Augustine’s evaluation of his own conduct starts from his childhood memories. He describes his childhood as a period where he was fascinated about learning and trying to understand the speech of his parents. He continues by giving an account of his boyhood then later his adolescent stage. Importantly, was an incident where he stole a fruit, and it remains in his head as an excellent example of malice. At Carthage he was a student, frequently visiting the theatre, was a victim of the lusts of the flesh and was a member of a gang of rowdy students. This is when he read his first time gospels and went to Italy where he became a professor.
His confession is an account of a man’s conversion to Christian faith. His confession concentrates on the spiritual life rather than just intellectual arguments (Martin 67). It also explores the importance and contribution of Christianity to the western mind. According to his philosophy, no man is free from sin. According to him, sin is innate to humans, and it’s only by God’s grace human beings hope for salvation. Augustine is directly speaking to God, confessing his sins showing a transition from the ancient to the medieval world.
The Apology by the Socrates shows a man defending himself from unjust accusations. The Apology by the Socrates means explaining and not apologizing. The charges placed on the Socrates came from unjust prejudices that surrounded him overtime. The Apology is also an account of the Socrates speech after being accused of not understanding the gods recognized by the state, corrupting the youth of Athens and inventing new deities. The apology means a speech made in defense. The Socrates does not attempt to apologize for his conduct, but rather defend himself. He speaks with a lot of directness and honesty, explaining that his behavior stems from the oracle’s prophecy who claimed he was the wisest man. He also explains his need to expose the ignorance and false wisdom by the supposed wise men (Plato, 25).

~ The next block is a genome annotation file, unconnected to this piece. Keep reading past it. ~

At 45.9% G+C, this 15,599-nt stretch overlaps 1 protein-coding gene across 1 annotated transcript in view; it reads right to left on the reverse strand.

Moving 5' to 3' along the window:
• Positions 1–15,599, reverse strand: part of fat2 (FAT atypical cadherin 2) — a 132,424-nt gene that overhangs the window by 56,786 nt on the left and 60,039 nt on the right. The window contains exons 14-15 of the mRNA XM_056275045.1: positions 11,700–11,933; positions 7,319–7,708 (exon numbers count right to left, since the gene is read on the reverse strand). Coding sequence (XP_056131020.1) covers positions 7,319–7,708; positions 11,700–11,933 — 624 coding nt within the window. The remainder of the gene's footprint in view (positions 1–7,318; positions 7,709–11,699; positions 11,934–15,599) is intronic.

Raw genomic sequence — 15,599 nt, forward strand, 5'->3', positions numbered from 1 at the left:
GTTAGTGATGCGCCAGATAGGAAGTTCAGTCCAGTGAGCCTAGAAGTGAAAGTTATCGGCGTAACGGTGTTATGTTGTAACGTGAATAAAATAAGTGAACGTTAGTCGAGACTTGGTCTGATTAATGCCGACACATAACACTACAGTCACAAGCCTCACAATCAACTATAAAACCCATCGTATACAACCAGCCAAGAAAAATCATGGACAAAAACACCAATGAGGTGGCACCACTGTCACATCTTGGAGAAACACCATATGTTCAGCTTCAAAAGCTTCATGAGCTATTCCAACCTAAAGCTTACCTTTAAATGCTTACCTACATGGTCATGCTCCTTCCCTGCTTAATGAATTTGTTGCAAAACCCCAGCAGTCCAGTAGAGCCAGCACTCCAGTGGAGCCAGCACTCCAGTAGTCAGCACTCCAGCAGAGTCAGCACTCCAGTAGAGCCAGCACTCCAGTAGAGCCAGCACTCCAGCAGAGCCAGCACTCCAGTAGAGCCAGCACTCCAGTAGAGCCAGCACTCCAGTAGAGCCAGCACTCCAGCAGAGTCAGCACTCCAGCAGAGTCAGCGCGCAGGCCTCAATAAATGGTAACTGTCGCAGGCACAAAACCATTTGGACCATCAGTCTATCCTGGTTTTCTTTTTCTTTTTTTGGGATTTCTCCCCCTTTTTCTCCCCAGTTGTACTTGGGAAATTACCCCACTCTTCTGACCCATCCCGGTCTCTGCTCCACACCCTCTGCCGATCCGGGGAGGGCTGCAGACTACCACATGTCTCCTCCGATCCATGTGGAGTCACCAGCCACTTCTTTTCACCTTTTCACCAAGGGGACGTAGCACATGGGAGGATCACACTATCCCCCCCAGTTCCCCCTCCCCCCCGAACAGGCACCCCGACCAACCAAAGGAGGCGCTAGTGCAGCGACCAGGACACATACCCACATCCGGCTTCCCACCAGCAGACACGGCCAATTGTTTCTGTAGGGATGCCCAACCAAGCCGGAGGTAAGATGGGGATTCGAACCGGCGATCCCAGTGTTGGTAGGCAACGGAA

Augustine evaluation of his own conduct is based on what is sinful, and what is right depending on the laws provided by God. The Apology by Socrates, on the other hand, tries to justify their conduct based on wise’s man’s thoughts. However, their conduct is a consequence of their doubt to the oracle prophecy which he believes to be false wisdom. The Socrates argument and his activities earned him the hatred from people he embarrassed and admiration from the youths of Athens. Also, Augustine focuses on the origin of sin and showing his actions in relation to sin, and what is right. Accordingly, the apology focuses on justification of actions based on what is recognizable by the state, his wisdom and how judgment should be passed. According to him, judgment should be passed depending on what is known, as opposed to what is not known, as claimed by the oracle.
Also, Augustine argues about the freedom of his will especially in regards to sex. He also argues about commitment to Christianity as it is the only true religion, and to commit himself as his faith. The confession portrays Augustine’s moral paralysis and lack of freedom brought by his own wrong choices. Augustine’s evaluation of his conduct is largely based on Christian values and factors believed to be wrong and write according to Christian values.
On the other hand, the Socrates’ Apology evaluates their conduct based on their wisdom; they consider themselves the wisest men. They think that knowledge in one field is not sufficient to allow people judge other fields. The Socrates think they are the wisest since they accept their own deficiency and accept not knowing what they do not know. They evaluate their conduct based on different scales and even fault those who attempt to judge them, as being not fully knowledgeable or in a position to judge their conduct.One can argue that most of Augustine’s conduct is judged based on his own thoughts and Christian moral values he deems fit and should be followed. However, Augustine at some point cannot escape the temptation which arises from what people say about his conduct (Vaught, 94).On the other hand, the Socrates are judged based on what is acceptable by the society, and what is largely practice by everyone.
Martin, Thomas R., Barbara H. Rosenwein, and Bonnie G. Smith. The Making of the West,
Combined Volume: Peoples and Cultures. Vol. 1. Macmillan, 2012.
Plato,, Adela M. Adam, and Plato. The Apology of Socrates. Cambridge [Cambridgeshire:
Cambridge University Press, 2001. Print.
Vaught, Carl G. Access to God in Augustine's Confessions: Books 10-13. Albany: State